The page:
After deceiving a customer into believing he was the owner of a second-hand Audi S5, used-car dealer Teo Huat Bee kept the title to the car for himself and used it to obtain a loan of over $46,000.
When he failed to repay the loan, the car was repossessed from the new owner, who ended up paying a hefty sum to get his car back.
Teo, 42, was yesterday sentenced to 11 months' jail for one count of cheating.
Although the sole proprietor of used-car dealership Vest Carz Motoring had agreed to sell the Audi S5 to Mr Chua Chee Khoon for $57,000, he had in fact planned to retain ownership of the car for himself, and use it as security for a loan.
Deputy Public Prosecutor Tow Chew Chi said that in March last year, Mr Chua saw an advertisement by the dealership offering the car for sale.
After signing an agreement with Teo, Mr Chua paid $24,061.92 in cash and traded in his old Audi A4 - valued at $35,000 - to the firm, said DPP Tow. The sum included an additional $2,061.92 for insurance.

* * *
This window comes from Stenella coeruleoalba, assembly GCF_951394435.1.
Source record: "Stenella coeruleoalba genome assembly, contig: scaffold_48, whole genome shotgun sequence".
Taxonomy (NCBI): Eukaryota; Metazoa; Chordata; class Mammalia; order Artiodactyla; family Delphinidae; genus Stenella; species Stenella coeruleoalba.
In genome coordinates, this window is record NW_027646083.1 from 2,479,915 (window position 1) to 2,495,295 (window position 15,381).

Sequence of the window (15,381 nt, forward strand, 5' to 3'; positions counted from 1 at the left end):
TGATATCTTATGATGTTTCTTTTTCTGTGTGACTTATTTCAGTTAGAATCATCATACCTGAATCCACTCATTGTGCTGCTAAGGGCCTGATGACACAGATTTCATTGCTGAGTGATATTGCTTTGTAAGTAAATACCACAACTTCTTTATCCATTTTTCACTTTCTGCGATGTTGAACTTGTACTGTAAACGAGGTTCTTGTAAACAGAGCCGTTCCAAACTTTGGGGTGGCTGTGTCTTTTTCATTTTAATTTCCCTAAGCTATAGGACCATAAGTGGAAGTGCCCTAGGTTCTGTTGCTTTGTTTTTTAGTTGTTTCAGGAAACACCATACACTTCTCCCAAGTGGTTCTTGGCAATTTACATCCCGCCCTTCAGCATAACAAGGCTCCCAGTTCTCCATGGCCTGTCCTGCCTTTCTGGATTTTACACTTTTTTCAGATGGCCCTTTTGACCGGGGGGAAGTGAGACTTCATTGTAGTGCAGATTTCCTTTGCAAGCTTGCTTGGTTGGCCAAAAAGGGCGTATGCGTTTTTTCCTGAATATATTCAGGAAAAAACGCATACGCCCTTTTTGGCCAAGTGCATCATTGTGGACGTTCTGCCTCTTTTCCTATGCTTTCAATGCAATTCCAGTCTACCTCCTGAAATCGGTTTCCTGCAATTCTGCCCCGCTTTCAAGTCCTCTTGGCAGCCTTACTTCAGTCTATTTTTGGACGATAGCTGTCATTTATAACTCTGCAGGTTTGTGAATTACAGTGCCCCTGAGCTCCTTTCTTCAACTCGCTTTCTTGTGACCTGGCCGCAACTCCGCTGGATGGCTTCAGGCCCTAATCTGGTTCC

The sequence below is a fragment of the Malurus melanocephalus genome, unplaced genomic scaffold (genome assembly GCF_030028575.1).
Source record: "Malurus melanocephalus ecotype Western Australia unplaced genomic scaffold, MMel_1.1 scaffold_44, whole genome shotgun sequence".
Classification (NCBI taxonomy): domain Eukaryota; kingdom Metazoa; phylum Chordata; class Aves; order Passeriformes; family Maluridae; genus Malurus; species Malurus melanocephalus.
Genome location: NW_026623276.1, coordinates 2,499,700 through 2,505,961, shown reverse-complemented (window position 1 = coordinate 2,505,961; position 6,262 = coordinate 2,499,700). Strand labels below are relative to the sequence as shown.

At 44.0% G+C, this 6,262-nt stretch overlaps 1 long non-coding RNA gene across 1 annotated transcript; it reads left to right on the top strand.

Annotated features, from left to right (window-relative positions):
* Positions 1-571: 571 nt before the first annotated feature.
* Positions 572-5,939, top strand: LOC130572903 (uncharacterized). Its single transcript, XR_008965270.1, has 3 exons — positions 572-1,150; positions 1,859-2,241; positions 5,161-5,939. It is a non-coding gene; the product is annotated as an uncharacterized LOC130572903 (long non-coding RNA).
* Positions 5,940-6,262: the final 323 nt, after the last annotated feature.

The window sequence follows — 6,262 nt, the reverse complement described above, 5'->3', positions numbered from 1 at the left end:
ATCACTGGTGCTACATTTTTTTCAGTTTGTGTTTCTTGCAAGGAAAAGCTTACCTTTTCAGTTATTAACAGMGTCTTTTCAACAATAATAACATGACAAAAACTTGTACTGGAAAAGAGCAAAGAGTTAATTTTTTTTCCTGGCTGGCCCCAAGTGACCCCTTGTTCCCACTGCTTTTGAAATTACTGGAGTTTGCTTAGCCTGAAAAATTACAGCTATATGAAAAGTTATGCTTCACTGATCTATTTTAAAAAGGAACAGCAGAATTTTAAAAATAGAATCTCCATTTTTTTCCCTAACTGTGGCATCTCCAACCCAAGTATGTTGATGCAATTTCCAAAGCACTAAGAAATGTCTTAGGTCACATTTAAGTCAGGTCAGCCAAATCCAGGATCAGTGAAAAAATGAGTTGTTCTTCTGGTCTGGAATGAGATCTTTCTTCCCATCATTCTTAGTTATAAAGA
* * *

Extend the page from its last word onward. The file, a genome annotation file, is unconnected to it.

Teo then sent Mr Chua's old car to be scrapped and obtained $35,000 in the process. Assuring the victim that ownership of the title to the Audi S5 had been transferred to him, Teo handed the keys over to the unsuspecting Mr Chua.
But Teo had retained the title to the car and used the vehicle as security to obtain a $46,312.50 loan from leasing service Fuyo Leasing, said DPP Tow.
He then used the loan for his car business. However, he failed to make repayments on the loan, prompting Fuyo Leasing to exercise its legal right to repossess the vehicle - which, at that time, was in the possession of Mr Chua. As a result, the car was towed away in September last year.
Mr Chua lodged a police report, but had to pay $35,797.76 to regain possession of the same car he had bought less than six months earlier.
District Judge Marvin Bay noted that while Teo has since made a partial restitution of $11,312.50 to Fuyo Leasing, this did not address the sum Mr Chua had already paid to the leasing service.
Defence counsel said Teo had attempted to make restitution, but had fallen short due to his limited financial means. In addition to supporting his wife and seven-year-old child, Teo spends about $1,000 a month on his mother, who was diagnosed with cancer, the court heard.
For cheating and dishonestly inducing the delivery of property, he could have been jailed for up to 10 years and fined.